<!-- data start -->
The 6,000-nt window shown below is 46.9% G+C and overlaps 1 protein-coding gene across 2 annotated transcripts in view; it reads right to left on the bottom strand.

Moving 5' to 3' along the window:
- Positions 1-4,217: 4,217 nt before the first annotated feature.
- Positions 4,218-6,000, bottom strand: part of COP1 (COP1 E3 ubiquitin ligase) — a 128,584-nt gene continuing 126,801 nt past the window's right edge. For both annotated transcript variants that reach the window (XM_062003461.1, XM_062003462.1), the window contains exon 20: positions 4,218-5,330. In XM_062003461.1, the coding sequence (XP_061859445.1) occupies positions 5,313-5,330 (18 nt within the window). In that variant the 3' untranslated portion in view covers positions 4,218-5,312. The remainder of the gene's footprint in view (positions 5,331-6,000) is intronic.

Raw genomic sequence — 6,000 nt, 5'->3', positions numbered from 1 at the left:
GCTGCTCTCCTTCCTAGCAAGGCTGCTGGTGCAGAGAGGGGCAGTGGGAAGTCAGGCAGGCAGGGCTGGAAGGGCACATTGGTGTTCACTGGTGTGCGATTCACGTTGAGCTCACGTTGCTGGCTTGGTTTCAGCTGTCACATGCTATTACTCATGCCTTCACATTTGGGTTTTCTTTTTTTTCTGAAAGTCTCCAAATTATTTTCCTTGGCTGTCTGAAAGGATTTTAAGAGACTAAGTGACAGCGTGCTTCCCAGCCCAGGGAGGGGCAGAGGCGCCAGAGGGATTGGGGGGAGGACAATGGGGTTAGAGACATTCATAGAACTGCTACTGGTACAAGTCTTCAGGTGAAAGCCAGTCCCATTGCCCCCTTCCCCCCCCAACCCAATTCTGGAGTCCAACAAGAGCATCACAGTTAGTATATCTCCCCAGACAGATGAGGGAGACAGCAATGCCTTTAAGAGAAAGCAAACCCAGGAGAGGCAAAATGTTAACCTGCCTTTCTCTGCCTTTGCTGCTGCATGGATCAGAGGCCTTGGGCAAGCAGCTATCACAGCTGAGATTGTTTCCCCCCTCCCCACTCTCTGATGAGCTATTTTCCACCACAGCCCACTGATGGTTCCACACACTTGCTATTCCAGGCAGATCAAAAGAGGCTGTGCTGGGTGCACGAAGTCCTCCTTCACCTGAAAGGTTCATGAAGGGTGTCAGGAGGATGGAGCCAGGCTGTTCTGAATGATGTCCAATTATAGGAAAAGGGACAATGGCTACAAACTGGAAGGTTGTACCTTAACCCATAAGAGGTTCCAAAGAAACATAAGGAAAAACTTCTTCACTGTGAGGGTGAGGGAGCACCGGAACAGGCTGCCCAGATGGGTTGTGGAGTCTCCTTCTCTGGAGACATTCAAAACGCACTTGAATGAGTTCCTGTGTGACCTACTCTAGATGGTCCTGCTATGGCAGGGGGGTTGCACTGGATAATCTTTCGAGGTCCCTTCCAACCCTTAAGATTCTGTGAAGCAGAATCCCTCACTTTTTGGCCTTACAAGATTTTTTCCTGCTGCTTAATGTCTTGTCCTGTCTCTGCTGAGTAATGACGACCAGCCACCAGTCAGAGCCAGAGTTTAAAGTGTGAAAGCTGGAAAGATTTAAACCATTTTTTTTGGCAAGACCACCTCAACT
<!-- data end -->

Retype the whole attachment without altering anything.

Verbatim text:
The 6,000-nt window shown below is 46.9% G+C and overlaps 1 protein-coding gene across 2 annotated transcripts in view; it reads right to left on the bottom strand.

Moving 5' to 3' along the window:
- Positions 1-4,217: 4,217 nt before the first annotated feature.
- Positions 4,218-6,000, bottom strand: part of COP1 (COP1 E3 ubiquitin ligase) — a 128,584-nt gene continuing 126,801 nt past the window's right edge. For both annotated transcript variants that reach the window (XM_062003461.1, XM_062003462.1), the window contains exon 20: positions 4,218-5,330. In XM_062003461.1, the coding sequence (XP_061859445.1) occupies positions 5,313-5,330 (18 nt within the window). In that variant the 3' untranslated portion in view covers positions 4,218-5,312. The remainder of the gene's footprint in view (positions 5,331-6,000) is intronic.

Raw genomic sequence — 6,000 nt, 5'->3', positions numbered from 1 at the left:
GCTGCTCTCCTTCCTAGCAAGGCTGCTGGTGCAGAGAGGGGCAGTGGGAAGTCAGGCAGGCAGGGCTGGAAGGGCACATTGGTGTTCACTGGTGTGCGATTCACGTTGAGCTCACGTTGCTGGCTTGGTTTCAGCTGTCACATGCTATTACTCATGCCTTCACATTTGGGTTTTCTTTTTTTTCTGAAAGTCTCCAAATTATTTTCCTTGGCTGTCTGAAAGGATTTTAAGAGACTAAGTGACAGCGTGCTTCCCAGCCCAGGGAGGGGCAGAGGCGCCAGAGGGATTGGGGGGAGGACAATGGGGTTAGAGACATTCATAGAACTGCTACTGGTACAAGTCTTCAGGTGAAAGCCAGTCCCATTGCCCCCTTCCCCCCCCAACCCAATTCTGGAGTCCAACAAGAGCATCACAGTTAGTATATCTCCCCAGACAGATGAGGGAGACAGCAATGCCTTTAAGAGAAAGCAAACCCAGGAGAGGCAAAATGTTAACCTGCCTTTCTCTGCCTTTGCTGCTGCATGGATCAGAGGCCTTGGGCAAGCAGCTATCACAGCTGAGATTGTTTCCCCCCTCCCCACTCTCTGATGAGCTATTTTCCACCACAGCCCACTGATGGTTCCACACACTTGCTATTCCAGGCAGATCAAAAGAGGCTGTGCTGGGTGCACGAAGTCCTCCTTCACCTGAAAGGTTCATGAAGGGTGTCAGGAGGATGGAGCCAGGCTGTTCTGAATGATGTCCAATTATAGGAAAAGGGACAATGGCTACAAACTGGAAGGTTGTACCTTAACCCATAAGAGGTTCCAAAGAAACATAAGGAAAAACTTCTTCACTGTGAGGGTGAGGGAGCACCGGAACAGGCTGCCCAGATGGGTTGTGGAGTCTCCTTCTCTGGAGACATTCAAAACGCACTTGAATGAGTTCCTGTGTGACCTACTCTAGATGGTCCTGCTATGGCAGGGGGGTTGCACTGGATAATCTTTCGAGGTCCCTTCCAACCCTTAAGATTCTGTGAAGCAGAATCCCTCACTTTTTGGCCTTACAAGATTTTTTCCTGCTGCTTAATGTCTTGTCCTGTCTCTGCTGAGTAATGACGACCAGCCACCAGTCAGAGCCAGAGTTTAAAGTGTGAAAGCTGGAAAGATTTAAACCATTTTTTTTGGCAAGACCACCTCAACT